November 29, 2022

Protests in China

Hundreds of demonstrators and police clashed in Shanghai on Sunday night as protests over China's stringent COVID restrictions flared for a third day and spread to several cities in the wake of a deadly fire in the country's far west.” Reuters

Both sides condemn the Chinese government and argue that zero-Covid is not a sustainable strategy:

“China is stuck… A sudden and complete opening would result in widespread deaths and overwhelm the health-care system, especially because China’s elderly population is under-vaccinated. Ideally, China would prepare and launch a mass vaccination campaign, importing the highly effective mRNA vaccines Pfizer and Moderna developed. Over time, China could join the rest of the world in living with the virus, allowing individuals to stay home if sick rather than herding them into quarantine centers and lockdowns…

“But after so many months of insisting that the Communist Party and Mr. Xi know best — that rigid ‘zero covid’ is the only correct approach — changing course would imply they erred. China’s economy and its people’s health depend on whether this authoritarian system can respond to the voices of protest, ditch its own propaganda and show flexibility.”

Editorial Board, Washington Post

“Western vaccines at least help prevent severely acute cases, and deaths are usually limited to narrow demographic ranges of elderly and immune-compromised individuals. Three years into the pandemic, China should have prepared itself to deal with those risks by bolstering its health-care response. Instead, they’ve stuck with their useless vaccines and lockdowns. The result? For the first time in decades, a popular revolt has arisen in the streets against the entire system that has literally imprisoned the entire country. The people no longer want an end to the lockdowns, but an end to seven decades of Communist Party rule altogether…

The perpetual lockdowns are not sustainable — not economically either, but clearly not politically. People can only be cowed for so long by a virus, especially once they have learned that the rest of the world has long since returned to normal and deal with it entirely differently. This is Tiananmen Square multiplied by dozens, perhaps hundreds, and police at some point will get overwhelmed by the momentum of popular revolt unless Xi changes his policies.”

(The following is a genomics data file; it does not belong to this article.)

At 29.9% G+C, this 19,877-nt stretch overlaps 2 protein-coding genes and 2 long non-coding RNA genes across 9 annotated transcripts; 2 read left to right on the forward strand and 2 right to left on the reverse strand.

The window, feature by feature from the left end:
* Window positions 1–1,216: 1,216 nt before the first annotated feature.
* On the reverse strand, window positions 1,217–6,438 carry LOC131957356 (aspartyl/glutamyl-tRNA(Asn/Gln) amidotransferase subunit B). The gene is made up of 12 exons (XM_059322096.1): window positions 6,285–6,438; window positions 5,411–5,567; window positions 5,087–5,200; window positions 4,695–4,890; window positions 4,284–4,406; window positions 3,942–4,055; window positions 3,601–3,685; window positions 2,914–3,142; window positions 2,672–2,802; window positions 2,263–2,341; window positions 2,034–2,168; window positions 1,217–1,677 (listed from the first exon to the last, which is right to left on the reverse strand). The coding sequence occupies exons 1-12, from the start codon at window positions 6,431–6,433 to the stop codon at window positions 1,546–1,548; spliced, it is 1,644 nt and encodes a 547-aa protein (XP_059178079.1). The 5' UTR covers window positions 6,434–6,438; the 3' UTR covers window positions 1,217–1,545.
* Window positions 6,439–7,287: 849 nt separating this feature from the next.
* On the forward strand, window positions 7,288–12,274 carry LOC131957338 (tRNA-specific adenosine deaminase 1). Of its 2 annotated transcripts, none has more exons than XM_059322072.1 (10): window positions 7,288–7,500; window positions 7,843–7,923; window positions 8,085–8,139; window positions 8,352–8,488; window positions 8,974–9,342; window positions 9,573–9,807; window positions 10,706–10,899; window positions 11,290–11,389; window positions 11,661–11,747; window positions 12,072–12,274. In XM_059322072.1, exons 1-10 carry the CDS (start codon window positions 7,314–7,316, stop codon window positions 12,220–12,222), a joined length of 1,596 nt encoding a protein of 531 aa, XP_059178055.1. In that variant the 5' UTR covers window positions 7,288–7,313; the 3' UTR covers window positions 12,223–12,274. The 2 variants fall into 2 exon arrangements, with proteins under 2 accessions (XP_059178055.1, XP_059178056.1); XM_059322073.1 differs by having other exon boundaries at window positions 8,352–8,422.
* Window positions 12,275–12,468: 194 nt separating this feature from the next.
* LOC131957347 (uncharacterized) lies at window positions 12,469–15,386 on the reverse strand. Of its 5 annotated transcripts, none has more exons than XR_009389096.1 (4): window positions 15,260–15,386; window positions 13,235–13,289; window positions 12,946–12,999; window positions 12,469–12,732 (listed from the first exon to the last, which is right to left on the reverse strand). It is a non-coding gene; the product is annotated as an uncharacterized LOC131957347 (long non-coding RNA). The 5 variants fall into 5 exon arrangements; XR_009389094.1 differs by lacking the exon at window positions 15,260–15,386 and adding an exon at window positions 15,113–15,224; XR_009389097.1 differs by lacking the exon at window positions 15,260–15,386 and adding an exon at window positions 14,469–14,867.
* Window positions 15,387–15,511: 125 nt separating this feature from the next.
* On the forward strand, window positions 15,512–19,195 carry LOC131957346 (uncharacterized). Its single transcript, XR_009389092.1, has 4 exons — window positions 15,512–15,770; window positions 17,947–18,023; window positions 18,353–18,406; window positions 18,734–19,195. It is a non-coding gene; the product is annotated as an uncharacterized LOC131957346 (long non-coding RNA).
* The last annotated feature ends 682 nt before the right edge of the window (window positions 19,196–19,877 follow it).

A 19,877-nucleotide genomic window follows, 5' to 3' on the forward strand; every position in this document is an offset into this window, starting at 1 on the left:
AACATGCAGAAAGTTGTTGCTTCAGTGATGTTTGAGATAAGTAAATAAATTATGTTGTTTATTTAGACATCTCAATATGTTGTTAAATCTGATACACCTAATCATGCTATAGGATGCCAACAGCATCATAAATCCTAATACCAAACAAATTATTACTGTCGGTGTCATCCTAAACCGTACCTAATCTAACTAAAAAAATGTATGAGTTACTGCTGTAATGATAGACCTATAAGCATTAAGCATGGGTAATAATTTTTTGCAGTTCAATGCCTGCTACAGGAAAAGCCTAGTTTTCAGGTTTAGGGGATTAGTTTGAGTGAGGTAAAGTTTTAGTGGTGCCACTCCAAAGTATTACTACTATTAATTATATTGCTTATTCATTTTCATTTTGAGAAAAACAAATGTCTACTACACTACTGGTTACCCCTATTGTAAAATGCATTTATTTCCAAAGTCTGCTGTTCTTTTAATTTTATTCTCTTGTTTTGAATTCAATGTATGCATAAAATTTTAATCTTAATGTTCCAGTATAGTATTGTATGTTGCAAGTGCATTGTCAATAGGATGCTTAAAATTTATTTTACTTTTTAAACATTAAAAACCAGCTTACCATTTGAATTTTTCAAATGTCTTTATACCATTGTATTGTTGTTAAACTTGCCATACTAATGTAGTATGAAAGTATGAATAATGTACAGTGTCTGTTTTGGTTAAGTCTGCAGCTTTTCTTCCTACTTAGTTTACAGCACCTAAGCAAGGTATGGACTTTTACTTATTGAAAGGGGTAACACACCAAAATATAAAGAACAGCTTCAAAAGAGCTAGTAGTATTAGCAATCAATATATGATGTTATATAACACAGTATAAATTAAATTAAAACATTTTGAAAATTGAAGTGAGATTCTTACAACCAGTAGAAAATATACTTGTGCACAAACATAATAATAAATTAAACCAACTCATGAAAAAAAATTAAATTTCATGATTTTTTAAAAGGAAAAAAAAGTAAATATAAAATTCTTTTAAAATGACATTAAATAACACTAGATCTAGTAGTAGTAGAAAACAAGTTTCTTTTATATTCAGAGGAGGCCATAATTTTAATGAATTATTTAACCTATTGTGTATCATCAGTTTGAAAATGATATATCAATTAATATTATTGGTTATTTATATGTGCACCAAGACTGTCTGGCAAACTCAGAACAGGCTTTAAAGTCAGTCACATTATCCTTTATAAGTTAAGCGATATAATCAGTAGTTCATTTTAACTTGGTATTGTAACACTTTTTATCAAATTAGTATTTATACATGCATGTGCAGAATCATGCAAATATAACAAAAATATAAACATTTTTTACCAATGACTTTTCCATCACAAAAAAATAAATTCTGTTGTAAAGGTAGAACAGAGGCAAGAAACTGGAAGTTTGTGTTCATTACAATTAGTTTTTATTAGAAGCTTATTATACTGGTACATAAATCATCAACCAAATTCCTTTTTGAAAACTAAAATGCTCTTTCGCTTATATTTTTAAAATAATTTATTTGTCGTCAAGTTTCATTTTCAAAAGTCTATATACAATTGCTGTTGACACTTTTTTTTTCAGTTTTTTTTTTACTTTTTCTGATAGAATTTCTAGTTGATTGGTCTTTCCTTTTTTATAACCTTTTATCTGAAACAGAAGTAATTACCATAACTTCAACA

Ed Morrissey, Hot Air

What can the rest of us learn from China? First, autocracy is not, in fact, superior to democracy. Autocrats can act quickly and decisively, but they can also make huge mistakes because nobody can tell them when they’re wrong. At a fundamental level there’s a clear resemblance between Xi’s refusal to back off zero Covid and Vladimir Putin’s disaster in Ukraine. Second, we’re seeing why it’s important for leaders to be open to evidence and be willing to change course when they’ve been proved wrong…

“Crucially, the lesson is not that we shouldn’t pursue public health measures in the face of a pandemic. Sometimes such measures are necessary. But governments need to be able to change policy in the face of changing circumstances and new evidence.”

Paul Krugman, New York Times

“The CCP is consistently callous towards its people’s well-being, but this callousness has traditionally impacted more on migrant workers and the rural poor. This time, the Party’s all-encompassing COVID-Zero lockdowns have affected the property-owning and educated middle class and the rich, and this brings with it unintended consequences. Millions of Chinese people across the nation, from all sections of the repressed country, are now willing to risk imprisonment, torture, and even death to stand up to their oppressors…

“This national uprising disproves the prevailing pessimism in the West towards the possibility of substantial grassroots resistance to the CCP. We are now seeing that silence does not necessarily indicate capitulation to repression. The possibility of resistance is ever present, if only the opportunity presents itself… Now, more than ever, it is imperative that leaders in the free world openly express their support for the Chinese people, and their condemnation of the CCP’s repression.”

Miles Yu, New York Post

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